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WR365 - Makes woodworking more fun

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Review by Woodknack posted 09-20-2016 02:13 AM 3338 views 2 times favorited 21 comments Add to Favorites Watch
WR365 - Makes woodworking more fun WR365 - Makes woodworking more fun No-picture-s Click the pictures to enlarge them

I hate the phrase, “game changer,” but honestly it fits this product. I’ve always dreaded changing angles on my saws because getting them to any specific angle can be fiddly. But getting perfect angles with the Wixey is a breeze. My daughter wanted to build a cube with all edges mitered, so each corner was 3 compound miters meeting at a point. In the past I would have said no way because if your angles are off even a hair, it will show in the final product. But we had no trouble at all using the Wixey. I love this thing. The ONLY complaint is that it doesn’t have a light. There is another model with a backlight but I chose this one because it’s rated to a higher accuracy. But it really needs that light because black numbers on a gray background are tough to read if you don’t have light shining right on it. Falls into the category of, “I wish I had bought one sooner.”

-- Rick M, http://thewoodknack.blogspot.com/




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Woodknack

12430 posts in 2578 days



21 comments so far

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Joshh

28 posts in 815 days


#1 posted 09-20-2016 06:59 PM

Did anyone try to compare it with a cellphone that has similar feature.
I admit that it is far less convenient to use but for me an angle different from 30 and 45 happens once in a blue moon so no big deal. for standard angles a regular drafter’s triangle does the job better than anything out there.

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DrDirt

4509 posts in 3940 days


#2 posted 09-20-2016 07:51 PM



Did anyone try to compare it with a cellphone that has similar feature.
I admit that it is far less convenient to use but for me an angle different from 30 and 45 happens once in a blue moon so no big deal. for standard angles a regular drafter s triangle does the job better than anything out there.

- JoséMário


The magnet helps hold it in place (not on a phone)
But also you want the compact foot print so you can measure the angle of the blade without the device sitting on one of teh carbide teeth.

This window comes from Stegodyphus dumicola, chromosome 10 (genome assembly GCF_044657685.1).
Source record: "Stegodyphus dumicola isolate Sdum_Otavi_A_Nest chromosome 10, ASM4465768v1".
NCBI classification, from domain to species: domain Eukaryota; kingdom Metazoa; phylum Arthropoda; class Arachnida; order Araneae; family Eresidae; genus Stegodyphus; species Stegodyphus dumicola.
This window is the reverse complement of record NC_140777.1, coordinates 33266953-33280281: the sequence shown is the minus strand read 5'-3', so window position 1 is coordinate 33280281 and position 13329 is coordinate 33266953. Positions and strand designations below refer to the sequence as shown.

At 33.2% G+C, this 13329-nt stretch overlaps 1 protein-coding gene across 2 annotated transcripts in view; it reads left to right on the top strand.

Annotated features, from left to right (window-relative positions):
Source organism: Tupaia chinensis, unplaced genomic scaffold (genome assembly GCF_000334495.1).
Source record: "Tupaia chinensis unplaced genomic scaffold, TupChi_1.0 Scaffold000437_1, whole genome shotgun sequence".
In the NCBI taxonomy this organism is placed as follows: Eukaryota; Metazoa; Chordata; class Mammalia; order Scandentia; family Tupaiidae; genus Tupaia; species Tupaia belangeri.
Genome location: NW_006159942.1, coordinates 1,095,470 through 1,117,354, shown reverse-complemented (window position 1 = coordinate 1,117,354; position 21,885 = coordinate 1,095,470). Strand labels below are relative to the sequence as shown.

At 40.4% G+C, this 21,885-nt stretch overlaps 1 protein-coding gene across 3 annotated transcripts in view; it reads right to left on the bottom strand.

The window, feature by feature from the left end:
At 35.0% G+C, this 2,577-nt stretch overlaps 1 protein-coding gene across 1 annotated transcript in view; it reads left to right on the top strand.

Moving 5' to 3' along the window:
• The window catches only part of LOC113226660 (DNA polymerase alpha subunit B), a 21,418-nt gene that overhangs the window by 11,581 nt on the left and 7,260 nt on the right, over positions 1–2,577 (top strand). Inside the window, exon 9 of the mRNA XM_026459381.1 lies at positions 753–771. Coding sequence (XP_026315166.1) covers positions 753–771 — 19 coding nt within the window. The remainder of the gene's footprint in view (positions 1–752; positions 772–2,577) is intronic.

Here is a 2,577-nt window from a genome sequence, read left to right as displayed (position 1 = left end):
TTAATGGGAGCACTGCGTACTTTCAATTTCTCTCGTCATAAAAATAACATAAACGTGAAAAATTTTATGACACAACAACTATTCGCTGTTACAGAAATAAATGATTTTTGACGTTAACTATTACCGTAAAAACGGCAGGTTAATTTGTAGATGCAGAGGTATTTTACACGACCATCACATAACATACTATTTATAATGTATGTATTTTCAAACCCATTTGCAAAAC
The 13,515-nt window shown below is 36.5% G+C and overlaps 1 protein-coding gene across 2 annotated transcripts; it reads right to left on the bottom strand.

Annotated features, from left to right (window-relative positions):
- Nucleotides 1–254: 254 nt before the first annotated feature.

finally – you have to be careful to hold the phone 90 degrees to the blade or you will measure a weird “compound” angle that is your blade tilt+phone tilt – - – while you adjust the saw angle with your “free hand”

So sure you can do it but it is pretty cumbersome.

-- “The two most important days in your life are the day you are born and the day you find out why.” Mark Twain

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Richard

1922 posts in 2888 days


#3 posted 09-20-2016 08:23 PM

I have one of these and also love it , the angle gage on my old Rockwell TS is not very accurate but this thing sure is.

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Woodknack

12430 posts in 2578 days


#4 posted 09-21-2016 02:53 AM



...a regular drafter s triangle does the job better than anything out there.

- JoséMário

Not better than this, I’ve tried both, Wixey is better.

-- Rick M, http://thewoodknack.blogspot.com/

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NormG

6283 posts in 3202 days


#5 posted 09-22-2016 12:27 AM

I have the earlier model, you are right they are very good for setting angles, nver had an issue. You will find all kinds of uses for it. Have a great time

-- Norman - I never never make a mistake, I just change the design.

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Grumpymike

2331 posts in 2513 days


#6 posted 09-22-2016 08:29 PM

I’ve been using the Wixley (old style) for several years now, and have depleted four batteries over the years, ‘cause I use it alot, from setting the blade, to setting the miter gauge to a perfect 90°.

Also use it at the band saw for table angles and setting the table to blade to that perfect 90°, and the same at the drill press.

As for the drafting triangle doing a better job … Well I’ve never seen in my 70+ years a drafters triangle that is a perfect 22.5° (as in the flag boxes or circle segments) Always had to use a protractor that may or may not be accurate. (the pencil line is 2°wide).

I agree with your statement Rick … It’s a game changer.

-- Grumpy old guy, and lookin' good Doin' it. ... Surprise Az.

View Pointer's profile

Pointer

434 posts in 1309 days


#7 posted 09-25-2016 03:07 PM